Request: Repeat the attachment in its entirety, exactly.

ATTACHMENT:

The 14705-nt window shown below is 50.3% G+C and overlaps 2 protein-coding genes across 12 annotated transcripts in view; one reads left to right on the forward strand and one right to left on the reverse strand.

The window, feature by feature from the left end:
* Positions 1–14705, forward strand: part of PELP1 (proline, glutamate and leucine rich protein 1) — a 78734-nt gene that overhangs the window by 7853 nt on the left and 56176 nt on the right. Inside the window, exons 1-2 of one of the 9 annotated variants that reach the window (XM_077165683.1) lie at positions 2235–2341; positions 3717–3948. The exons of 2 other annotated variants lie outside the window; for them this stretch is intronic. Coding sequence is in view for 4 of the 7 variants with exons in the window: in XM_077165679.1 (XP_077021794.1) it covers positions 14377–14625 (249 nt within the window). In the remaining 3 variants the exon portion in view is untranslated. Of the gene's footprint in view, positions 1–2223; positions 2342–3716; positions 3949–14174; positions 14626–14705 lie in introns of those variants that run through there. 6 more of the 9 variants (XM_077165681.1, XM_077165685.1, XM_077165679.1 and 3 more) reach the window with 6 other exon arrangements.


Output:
The 14705-nt window shown below is 50.3% G+C and overlaps 2 protein-coding genes across 12 annotated transcripts in view; one reads left to right on the forward strand and one right to left on the reverse strand.

The window, feature by feature from the left end:
* Positions 1–14705, forward strand: part of PELP1 (proline, glutamate and leucine rich protein 1) — a 78734-nt gene that overhangs the window by 7853 nt on the left and 56176 nt on the right. Inside the window, exons 1-2 of one of the 9 annotated variants that reach the window (XM_077165683.1) lie at positions 2235–2341; positions 3717–3948. The exons of 2 other annotated variants lie outside the window; for them this stretch is intronic. Coding sequence is in view for 4 of the 7 variants with exons in the window: in XM_077165679.1 (XP_077021794.1) it covers positions 14377–14625 (249 nt within the window). In the remaining 3 variants the exon portion in view is untranslated. Of the gene's footprint in view, positions 1–2223; positions 2342–3716; positions 3949–14174; positions 14626–14705 lie in introns of those variants that run through there. 6 more of the 9 variants (XM_077165681.1, XM_077165685.1, XM_077165679.1 and 3 more) reach the window with 6 other exon arrangements.